I found this picture online about a year ago, thinking I might share it here, but Jim Brophy’s recent post of vintage bus photos inspired me to finally write up a post. The curbside in front of Palmer’s Drugs, as well as adjacent corners of the main intersection of University and Shattuck in downtown Berkeley, California was a place I spent a lot of time as a child growing up. If there was no 67 or 51 or F bus in sight, there might be time to run into Palmer’s and browse the comics, or if I was feeling flush, buy a pack of gum for 5 cents.
A little research showed that this photo was taken during the introduction of a fleet of New Look GM buses with extra features specifically for trans-bay routes to and from San Francisco, in the “Travelcade of Progress”, in December 1960. It’s entirely possible that a young dman and his Mom or Dad are among the people on the street. By the time I started elementary school a year or two later, until I graduated from high school in the mid-seventies, I waited for buses almost every school day at this corner, often both morning and afternoon. More on the New Look bus can be found here.
The new buses were already common when I started riding them daily, but there were still many of the old buses in service, though if we had a choice – for example when two buses on the same route showed up back to back – we always preferred the newer ones. If I chose to take the Number 7 bus, which took a steeper route to a stop 3 blocks from my house than my usual 67, which stopped half a block from my house, the driver of an old bus might ask the kids to get off so it would make it up one particularly steep pitch, and then reboard. Although Berkeley was one of the first cities to implement mandatory busing for school integration, I was not part of that program and always rode the public AC transit buses.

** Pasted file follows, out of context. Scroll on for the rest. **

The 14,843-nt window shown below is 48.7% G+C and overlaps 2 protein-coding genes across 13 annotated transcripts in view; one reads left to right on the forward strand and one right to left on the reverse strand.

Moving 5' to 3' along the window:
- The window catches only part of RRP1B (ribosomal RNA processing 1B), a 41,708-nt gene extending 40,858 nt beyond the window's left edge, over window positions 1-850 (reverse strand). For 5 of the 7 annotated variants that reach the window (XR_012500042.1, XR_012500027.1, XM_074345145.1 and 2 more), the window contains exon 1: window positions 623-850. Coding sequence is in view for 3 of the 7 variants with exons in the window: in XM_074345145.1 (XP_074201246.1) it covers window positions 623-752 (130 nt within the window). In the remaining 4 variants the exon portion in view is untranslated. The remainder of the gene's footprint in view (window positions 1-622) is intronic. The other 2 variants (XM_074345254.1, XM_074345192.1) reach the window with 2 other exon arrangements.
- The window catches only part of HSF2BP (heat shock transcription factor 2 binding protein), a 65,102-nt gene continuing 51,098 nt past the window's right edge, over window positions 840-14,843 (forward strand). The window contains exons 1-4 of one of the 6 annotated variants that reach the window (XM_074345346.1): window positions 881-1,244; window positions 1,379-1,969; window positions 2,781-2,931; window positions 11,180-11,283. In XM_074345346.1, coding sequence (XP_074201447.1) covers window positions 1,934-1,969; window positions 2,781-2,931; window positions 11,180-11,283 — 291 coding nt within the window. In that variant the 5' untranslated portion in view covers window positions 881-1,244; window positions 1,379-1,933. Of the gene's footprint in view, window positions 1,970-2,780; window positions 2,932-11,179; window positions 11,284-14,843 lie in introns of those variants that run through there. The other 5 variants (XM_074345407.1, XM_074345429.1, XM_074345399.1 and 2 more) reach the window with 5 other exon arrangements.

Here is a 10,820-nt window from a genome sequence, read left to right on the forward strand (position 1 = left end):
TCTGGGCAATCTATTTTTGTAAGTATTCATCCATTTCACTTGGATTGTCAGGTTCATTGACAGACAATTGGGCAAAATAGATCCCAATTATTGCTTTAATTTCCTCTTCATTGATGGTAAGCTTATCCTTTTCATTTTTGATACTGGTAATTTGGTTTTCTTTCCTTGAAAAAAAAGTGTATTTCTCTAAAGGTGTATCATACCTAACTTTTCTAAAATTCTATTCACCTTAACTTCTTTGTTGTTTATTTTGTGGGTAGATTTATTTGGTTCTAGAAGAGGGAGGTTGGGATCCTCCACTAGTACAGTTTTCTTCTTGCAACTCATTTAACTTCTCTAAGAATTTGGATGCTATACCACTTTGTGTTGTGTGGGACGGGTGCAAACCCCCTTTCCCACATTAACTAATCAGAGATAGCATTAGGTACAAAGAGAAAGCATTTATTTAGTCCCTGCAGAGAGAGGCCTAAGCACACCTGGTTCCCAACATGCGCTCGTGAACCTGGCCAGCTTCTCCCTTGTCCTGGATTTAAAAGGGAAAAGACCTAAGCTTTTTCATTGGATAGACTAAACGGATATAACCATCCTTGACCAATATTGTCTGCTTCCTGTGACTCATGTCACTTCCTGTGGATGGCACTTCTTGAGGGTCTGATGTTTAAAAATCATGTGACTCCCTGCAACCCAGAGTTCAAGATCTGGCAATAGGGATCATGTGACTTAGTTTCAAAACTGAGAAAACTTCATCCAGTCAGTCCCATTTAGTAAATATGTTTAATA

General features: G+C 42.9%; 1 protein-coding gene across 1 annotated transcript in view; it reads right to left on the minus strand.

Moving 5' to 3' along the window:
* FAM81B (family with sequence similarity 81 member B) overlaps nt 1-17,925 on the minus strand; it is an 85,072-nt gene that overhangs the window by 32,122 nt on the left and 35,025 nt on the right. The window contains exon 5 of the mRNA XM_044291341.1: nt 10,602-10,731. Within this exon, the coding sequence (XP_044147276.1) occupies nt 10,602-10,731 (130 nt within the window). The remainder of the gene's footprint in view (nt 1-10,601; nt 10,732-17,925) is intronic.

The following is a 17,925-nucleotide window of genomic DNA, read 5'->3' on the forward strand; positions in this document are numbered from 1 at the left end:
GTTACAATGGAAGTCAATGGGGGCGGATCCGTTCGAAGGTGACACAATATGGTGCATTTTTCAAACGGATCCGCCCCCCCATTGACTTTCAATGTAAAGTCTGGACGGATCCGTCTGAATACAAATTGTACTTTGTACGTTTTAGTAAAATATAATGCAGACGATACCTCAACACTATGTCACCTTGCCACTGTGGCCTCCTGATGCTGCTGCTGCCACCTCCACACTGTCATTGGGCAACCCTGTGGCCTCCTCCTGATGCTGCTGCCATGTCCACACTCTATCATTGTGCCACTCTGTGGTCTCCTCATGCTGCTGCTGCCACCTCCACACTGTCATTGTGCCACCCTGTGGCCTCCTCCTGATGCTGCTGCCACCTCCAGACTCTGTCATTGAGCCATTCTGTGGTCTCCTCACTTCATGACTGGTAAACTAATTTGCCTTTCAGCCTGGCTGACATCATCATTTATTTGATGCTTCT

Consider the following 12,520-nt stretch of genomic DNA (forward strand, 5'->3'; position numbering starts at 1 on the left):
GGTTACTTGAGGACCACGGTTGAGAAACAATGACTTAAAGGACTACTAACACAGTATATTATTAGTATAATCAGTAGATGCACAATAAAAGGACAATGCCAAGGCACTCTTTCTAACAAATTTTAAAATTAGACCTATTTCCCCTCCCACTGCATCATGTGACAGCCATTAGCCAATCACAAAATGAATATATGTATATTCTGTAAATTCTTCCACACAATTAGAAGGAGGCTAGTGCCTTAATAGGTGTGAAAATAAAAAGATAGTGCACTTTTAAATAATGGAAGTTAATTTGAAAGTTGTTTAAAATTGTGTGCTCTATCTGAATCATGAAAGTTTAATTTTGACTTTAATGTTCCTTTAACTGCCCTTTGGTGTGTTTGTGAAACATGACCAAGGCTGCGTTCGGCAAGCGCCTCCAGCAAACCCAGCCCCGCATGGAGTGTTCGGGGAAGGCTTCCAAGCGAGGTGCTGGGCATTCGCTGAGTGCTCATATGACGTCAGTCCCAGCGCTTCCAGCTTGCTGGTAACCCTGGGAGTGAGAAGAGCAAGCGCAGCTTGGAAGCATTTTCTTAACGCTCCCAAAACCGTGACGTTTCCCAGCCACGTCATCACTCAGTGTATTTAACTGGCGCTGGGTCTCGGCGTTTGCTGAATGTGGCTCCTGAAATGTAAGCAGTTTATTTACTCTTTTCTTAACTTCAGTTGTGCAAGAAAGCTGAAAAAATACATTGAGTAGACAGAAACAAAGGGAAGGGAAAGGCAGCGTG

Aside from the buses, what caught my eye in the street view picture was the number of “imports”. Not just a VW, but a Fiat Multipla, an Austin A40, and what looks like a Simca. Any other unusual finds on the streets here?
About twenty years ago I briefly got intrigued by the new generation of die cast “collectible”, as opposed to “toy”, vehicles. With the advent of online shopping, I found things that I didn’t know existed, including this nice Corgi GMC coach in AC Transit livery. It’s in the form of a Number 83, a line I don’t recall ever riding … and a lot cleaner than any AC Transit bus I remember from childhood. I did buy it, but it’s been hidden away in a closet for some time now. Not the daily encounters that I had many decades ago.